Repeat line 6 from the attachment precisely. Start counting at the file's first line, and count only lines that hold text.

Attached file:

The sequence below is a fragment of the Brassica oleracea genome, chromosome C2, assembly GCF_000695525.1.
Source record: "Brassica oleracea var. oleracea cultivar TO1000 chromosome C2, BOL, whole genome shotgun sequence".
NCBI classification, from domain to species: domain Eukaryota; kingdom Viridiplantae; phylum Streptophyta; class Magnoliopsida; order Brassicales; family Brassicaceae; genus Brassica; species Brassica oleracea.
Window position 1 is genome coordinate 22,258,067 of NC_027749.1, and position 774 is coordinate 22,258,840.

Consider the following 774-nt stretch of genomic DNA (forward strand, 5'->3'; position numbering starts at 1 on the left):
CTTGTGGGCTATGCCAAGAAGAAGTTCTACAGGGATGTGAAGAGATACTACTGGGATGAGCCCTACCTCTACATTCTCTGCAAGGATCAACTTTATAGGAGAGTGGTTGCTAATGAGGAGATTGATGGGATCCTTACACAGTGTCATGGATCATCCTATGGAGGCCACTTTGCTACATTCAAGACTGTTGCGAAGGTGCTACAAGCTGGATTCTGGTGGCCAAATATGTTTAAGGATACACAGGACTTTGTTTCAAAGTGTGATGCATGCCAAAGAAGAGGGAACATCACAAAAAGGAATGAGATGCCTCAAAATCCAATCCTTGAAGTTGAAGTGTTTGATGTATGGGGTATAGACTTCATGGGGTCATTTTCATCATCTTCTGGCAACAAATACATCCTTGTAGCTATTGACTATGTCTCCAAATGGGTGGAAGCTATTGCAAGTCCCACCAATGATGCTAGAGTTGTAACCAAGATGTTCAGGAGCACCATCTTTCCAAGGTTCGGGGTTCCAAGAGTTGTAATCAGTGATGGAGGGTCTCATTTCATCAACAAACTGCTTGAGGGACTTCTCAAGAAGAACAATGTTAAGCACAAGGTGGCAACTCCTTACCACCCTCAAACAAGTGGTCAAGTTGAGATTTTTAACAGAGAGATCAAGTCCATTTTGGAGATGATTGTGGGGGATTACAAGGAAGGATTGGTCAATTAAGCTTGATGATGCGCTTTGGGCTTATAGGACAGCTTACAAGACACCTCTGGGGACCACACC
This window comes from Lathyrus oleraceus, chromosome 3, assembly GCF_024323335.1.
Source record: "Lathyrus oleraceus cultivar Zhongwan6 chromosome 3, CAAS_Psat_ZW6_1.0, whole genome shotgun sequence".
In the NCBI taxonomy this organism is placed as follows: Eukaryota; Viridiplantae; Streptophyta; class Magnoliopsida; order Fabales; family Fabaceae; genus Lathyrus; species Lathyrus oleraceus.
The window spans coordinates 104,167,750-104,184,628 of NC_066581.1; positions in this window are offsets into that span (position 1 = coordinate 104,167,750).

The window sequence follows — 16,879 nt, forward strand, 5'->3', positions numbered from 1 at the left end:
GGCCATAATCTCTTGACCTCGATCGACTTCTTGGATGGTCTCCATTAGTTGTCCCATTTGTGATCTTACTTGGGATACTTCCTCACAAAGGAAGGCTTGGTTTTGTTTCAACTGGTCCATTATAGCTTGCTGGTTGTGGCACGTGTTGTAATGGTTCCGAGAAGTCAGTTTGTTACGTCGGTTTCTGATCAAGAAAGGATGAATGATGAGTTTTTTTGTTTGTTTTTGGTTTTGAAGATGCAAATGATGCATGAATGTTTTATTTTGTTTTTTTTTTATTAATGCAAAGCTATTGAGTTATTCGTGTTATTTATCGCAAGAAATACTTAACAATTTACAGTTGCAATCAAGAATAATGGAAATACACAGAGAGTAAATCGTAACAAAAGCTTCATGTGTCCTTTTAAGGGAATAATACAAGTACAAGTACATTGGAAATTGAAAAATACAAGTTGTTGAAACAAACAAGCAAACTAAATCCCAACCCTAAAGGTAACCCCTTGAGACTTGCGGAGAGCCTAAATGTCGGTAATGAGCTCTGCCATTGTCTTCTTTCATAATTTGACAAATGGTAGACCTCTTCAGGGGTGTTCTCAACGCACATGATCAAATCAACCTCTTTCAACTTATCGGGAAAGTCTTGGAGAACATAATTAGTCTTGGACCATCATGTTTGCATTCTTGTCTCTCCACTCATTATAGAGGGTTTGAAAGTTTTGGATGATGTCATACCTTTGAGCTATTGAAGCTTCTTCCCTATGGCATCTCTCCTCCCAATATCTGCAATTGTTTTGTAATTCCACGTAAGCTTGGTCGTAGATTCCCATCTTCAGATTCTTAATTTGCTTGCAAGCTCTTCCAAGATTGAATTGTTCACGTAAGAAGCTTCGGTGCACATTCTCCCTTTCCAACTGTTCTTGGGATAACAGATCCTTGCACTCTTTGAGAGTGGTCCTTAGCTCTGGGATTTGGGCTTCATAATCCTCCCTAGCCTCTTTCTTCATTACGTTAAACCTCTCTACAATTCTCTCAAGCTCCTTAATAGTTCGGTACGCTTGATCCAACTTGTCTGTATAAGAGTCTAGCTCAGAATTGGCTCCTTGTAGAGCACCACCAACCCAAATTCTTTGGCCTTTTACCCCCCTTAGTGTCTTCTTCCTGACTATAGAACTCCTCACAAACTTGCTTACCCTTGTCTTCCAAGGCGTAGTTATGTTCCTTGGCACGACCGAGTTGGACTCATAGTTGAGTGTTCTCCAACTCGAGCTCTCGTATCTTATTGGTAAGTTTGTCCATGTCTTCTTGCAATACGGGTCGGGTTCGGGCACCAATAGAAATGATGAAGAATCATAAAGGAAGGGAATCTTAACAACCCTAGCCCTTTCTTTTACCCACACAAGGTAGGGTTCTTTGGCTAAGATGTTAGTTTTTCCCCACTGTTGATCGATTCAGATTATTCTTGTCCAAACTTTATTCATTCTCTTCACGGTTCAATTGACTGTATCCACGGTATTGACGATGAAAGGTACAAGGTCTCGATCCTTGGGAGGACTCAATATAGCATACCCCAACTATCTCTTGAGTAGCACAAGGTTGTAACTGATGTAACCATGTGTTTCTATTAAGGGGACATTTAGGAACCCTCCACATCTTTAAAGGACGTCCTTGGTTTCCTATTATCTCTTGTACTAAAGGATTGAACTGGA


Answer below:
CTTGTGGGCTATGCCAAGAAGAAGTTCTACAGGGATGTGAAGAGATACTACTGGGATGAGCCCTACCTCTACATTCTCTGCAAGGATCAACTTTATAGGAGAGTGGTTGCTAATGAGGAGATTGATGGGATCCTTACACAGTGTCATGGATCATCCTATGGAGGCCACTTTGCTACATTCAAGACTGTTGCGAAGGTGCTACAAGCTGGATTCTGGTGGCCAAATATGTTTAAGGATACACAGGACTTTGTTTCAAAGTGTGATGCATGCCAAAGAAGAGGGAACATCACAAAAAGGAATGAGATGCCTCAAAATCCAATCCTTGAAGTTGAAGTGTTTGATGTATGGGGTATAGACTTCATGGGGTCATTTTCATCATCTTCTGGCAACAAATACATCCTTGTAGCTATTGACTATGTCTCCAAATGGGTGGAAGCTATTGCAAGTCCCACCAATGATGCTAGAGTTGTAACCAAGATGTTCAGGAGCACCATCTTTCCAAGGTTCGGGGTTCCAAGAGTTGTAATCAGTGATGGAGGGTCTCATTTCATCAACAAACTGCTTGAGGGACTTCTCAAGAAGAACAATGTTAAGCACAAGGTGGCAACTCCTTACCACCCTCAAACAAGTGGTCAAGTTGAGATTTTTAACAGAGAGATCAAGTCCATTTTGGAGATGATTGTGGGGGATTACAAGGAAGGATTGGTCAATTAAGCTTGATGATGCGCTTTGGGCTTATAGGACAGCTTACAAGACACCTCTGGGGACCACACC